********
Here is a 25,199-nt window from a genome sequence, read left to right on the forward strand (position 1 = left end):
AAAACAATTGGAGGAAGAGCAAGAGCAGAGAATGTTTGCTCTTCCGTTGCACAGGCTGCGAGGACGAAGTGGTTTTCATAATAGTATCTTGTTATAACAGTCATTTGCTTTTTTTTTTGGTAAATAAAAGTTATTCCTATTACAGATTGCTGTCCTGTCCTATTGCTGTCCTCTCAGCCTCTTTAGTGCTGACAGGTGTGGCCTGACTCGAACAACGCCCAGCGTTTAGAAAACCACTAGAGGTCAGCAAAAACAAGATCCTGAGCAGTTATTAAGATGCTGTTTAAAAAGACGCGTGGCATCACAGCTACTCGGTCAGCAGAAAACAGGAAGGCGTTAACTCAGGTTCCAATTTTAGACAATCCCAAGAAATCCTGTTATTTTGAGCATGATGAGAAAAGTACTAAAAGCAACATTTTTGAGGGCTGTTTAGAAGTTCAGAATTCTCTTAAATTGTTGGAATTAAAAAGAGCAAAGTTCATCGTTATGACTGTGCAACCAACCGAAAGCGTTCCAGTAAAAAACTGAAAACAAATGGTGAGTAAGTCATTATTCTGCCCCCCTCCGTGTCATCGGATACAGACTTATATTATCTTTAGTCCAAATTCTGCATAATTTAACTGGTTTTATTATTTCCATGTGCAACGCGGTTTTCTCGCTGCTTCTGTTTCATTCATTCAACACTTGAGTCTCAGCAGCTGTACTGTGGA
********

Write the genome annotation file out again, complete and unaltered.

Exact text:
Here is a 25,199-nt window from a genome sequence, read left to right on the forward strand (position 1 = left end):
AAAACAATTGGAGGAAGAGCAAGAGCAGAGAATGTTTGCTCTTCCGTTGCACAGGCTGCGAGGACGAAGTGGTTTTCATAATAGTATCTTGTTATAACAGTCATTTGCTTTTTTTTTTGGTAAATAAAAGTTATTCCTATTACAGATTGCTGTCCTGTCCTATTGCTGTCCTCTCAGCCTCTTTAGTGCTGACAGGTGTGGCCTGACTCGAACAACGCCCAGCGTTTAGAAAACCACTAGAGGTCAGCAAAAACAAGATCCTGAGCAGTTATTAAGATGCTGTTTAAAAAGACGCGTGGCATCACAGCTACTCGGTCAGCAGAAAACAGGAAGGCGTTAACTCAGGTTCCAATTTTAGACAATCCCAAGAAATCCTGTTATTTTGAGCATGATGAGAAAAGTACTAAAAGCAACATTTTTGAGGGCTGTTTAGAAGTTCAGAATTCTCTTAAATTGTTGGAATTAAAAAGAGCAAAGTTCATCGTTATGACTGTGCAACCAACCGAAAGCGTTCCAGTAAAAAACTGAAAACAAATGGTGAGTAAGTCATTATTCTGCCCCCCTCCGTGTCATCGGATACAGACTTATATTATCTTTAGTCCAAATTCTGCATAATTTAACTGGTTTTATTATTTCCATGTGCAACGCGGTTTTCTCGCTGCTTCTGTTTCATTCATTCAACACTTGAGTCTCAGCAGCTGTACTGTGGA